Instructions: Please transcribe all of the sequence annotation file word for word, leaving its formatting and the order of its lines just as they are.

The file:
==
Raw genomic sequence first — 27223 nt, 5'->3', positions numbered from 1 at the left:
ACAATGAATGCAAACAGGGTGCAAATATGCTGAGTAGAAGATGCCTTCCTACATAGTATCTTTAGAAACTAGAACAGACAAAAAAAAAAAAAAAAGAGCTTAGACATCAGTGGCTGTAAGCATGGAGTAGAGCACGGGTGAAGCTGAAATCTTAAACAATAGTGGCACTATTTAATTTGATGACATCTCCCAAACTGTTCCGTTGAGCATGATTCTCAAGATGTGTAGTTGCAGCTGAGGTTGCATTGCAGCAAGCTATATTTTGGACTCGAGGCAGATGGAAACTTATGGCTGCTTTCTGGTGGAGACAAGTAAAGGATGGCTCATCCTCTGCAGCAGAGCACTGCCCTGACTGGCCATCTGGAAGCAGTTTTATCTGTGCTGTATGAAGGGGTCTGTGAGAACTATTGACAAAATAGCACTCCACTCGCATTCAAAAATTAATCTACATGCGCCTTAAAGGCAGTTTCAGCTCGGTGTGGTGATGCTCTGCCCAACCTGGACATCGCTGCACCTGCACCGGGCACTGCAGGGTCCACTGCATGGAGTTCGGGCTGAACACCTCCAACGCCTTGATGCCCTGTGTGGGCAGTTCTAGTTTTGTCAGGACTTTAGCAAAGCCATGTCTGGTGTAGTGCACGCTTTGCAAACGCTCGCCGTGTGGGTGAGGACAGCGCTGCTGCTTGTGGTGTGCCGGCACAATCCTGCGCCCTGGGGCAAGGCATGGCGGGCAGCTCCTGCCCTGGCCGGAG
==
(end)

Raw genomic sequence first — 27223 nt, 5'->3', positions numbered from 1 at the left:
ACAATGAATGCAAACAGGGTGCAAATATGCTGAGTAGAAGATGCCTTCCTACATAGTATCTTTAGAAACTAGAACAGACAAAAAAAAAAAAAAAAGAGCTTAGACATCAGTGGCTGTAAGCATGGAGTAGAGCACGGGTGAAGCTGAAATCTTAAACAATAGTGGCACTATTTAATTTGATGACATCTCCCAAACTGTTCCGTTGAGCATGATTCTCAAGATGTGTAGTTGCAGCTGAGGTTGCATTGCAGCAAGCTATATTTTGGACTCGAGGCAGATGGAAACTTATGGCTGCTTTCTGGTGGAGACAAGTAAAGGATGGCTCATCCTCTGCAGCAGAGCACTGCCCTGACTGGCCATCTGGAAGCAGTTTTATCTGTGCTGTATGAAGGGGTCTGTGAGAACTATTGACAAAATAGCACTCCACTCGCATTCAAAAATTAATCTACATGCGCCTTAAAGGCAGTTTCAGCTCGGTGTGGTGATGCTCTGCCCAACCTGGACATCGCTGCACCTGCACCGGGCACTGCAGGGTCCACTGCATGGAGTTCGGGCTGAACACCTCCAACGCCTTGATGCCCTGTGTGGGCAGTTCTAGTTTTGTCAGGACTTTAGCAAAGCCATGTCTGGTGTAGTGCACGCTTTGCAAACGCTCGCCGTGTGGGTGAGGACAGCGCTGCTGCTTGTGGTGTGCCGGCACAATCCTGCGCCCTGGGGCAAGGCATGGCGGGCAGCTCCTGCCCTGGCCGGAG